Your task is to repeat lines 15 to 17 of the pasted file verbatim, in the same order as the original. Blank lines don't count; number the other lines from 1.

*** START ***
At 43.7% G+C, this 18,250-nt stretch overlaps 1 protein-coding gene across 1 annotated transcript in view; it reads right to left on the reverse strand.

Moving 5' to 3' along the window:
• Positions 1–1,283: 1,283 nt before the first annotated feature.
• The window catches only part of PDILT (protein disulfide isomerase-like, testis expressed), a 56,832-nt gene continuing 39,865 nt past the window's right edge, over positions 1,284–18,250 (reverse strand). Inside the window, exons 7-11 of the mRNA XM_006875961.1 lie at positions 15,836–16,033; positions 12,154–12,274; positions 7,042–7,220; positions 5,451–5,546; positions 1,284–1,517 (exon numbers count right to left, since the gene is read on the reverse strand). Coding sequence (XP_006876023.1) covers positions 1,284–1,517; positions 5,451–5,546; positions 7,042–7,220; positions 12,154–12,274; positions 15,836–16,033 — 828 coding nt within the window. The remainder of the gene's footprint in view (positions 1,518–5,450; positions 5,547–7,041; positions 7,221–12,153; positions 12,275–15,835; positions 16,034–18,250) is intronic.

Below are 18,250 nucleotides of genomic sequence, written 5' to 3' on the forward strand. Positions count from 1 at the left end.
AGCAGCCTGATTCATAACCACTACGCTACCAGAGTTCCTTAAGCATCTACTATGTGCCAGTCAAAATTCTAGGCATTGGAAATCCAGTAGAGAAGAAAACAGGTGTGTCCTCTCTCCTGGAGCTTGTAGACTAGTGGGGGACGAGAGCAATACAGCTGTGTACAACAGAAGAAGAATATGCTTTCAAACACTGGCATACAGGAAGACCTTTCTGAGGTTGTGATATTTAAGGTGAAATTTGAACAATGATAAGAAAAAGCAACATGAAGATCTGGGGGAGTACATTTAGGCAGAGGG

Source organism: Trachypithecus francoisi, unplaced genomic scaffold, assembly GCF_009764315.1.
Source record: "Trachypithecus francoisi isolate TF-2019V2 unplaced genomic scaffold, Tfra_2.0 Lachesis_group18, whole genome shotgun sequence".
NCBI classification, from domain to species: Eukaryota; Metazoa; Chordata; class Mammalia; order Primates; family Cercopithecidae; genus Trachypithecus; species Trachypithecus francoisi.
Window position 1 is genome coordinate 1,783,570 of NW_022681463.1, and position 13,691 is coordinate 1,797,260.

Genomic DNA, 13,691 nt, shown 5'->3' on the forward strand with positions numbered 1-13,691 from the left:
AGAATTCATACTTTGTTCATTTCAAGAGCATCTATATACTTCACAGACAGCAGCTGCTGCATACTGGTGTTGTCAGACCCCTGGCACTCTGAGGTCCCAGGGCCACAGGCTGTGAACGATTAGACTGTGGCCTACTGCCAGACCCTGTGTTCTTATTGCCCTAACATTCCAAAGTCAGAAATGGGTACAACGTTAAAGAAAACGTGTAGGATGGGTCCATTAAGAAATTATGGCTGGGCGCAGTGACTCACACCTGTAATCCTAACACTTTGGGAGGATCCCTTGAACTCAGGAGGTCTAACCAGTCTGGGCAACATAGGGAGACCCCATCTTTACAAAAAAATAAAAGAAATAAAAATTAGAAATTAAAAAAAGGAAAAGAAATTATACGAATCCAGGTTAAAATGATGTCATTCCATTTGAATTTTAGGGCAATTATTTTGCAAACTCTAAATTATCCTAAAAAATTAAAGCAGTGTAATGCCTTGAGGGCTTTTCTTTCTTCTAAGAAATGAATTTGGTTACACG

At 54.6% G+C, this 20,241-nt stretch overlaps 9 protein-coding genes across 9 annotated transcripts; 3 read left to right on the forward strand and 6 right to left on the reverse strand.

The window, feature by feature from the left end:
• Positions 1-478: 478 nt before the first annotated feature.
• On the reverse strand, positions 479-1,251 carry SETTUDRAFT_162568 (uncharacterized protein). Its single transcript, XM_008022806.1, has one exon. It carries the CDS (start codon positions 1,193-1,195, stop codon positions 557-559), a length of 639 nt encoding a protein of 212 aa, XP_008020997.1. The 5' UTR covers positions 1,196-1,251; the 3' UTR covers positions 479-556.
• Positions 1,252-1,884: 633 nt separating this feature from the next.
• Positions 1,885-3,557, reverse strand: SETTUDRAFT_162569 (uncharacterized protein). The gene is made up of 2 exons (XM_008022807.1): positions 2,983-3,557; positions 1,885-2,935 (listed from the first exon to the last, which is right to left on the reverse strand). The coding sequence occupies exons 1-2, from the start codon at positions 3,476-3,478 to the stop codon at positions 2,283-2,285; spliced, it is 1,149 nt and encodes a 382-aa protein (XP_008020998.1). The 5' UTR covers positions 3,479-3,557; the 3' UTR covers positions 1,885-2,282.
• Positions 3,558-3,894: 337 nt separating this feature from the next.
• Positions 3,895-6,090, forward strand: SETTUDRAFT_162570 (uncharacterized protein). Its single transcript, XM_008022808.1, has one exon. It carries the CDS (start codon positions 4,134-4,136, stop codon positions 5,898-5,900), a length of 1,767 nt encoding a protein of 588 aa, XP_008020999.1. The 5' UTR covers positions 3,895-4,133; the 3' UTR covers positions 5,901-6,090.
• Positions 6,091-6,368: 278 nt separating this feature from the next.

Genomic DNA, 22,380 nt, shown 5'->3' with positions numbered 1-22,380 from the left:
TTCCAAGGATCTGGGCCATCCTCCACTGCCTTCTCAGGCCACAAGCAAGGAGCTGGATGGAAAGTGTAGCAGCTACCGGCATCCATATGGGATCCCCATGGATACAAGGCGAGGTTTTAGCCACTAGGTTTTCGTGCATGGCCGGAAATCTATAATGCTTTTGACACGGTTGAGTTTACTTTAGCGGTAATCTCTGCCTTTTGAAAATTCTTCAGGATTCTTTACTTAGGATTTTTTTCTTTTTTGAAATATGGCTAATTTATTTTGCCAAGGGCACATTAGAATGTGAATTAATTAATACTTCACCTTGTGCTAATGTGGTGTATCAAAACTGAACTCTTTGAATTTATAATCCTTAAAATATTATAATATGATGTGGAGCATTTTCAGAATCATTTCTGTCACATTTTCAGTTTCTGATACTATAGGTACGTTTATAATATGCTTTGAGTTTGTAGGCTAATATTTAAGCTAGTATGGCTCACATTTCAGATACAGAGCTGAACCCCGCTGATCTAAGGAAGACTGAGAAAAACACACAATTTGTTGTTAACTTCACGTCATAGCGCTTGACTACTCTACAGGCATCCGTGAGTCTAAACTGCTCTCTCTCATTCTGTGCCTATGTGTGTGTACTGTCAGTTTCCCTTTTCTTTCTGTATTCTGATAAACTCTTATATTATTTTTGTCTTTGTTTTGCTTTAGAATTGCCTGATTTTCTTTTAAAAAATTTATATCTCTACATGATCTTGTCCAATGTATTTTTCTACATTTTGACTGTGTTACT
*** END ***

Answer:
• Positions 1-478: 478 nt before the first annotated feature.
• On the reverse strand, positions 479-1,251 carry SETTUDRAFT_162568 (uncharacterized protein). Its single transcript, XM_008022806.1, has one exon. It carries the CDS (start codon positions 1,193-1,195, stop codon positions 557-559), a length of 639 nt encoding a protein of 212 aa, XP_008020997.1. The 5' UTR covers positions 1,196-1,251; the 3' UTR covers positions 479-556.
• Positions 1,252-1,884: 633 nt separating this feature from the next.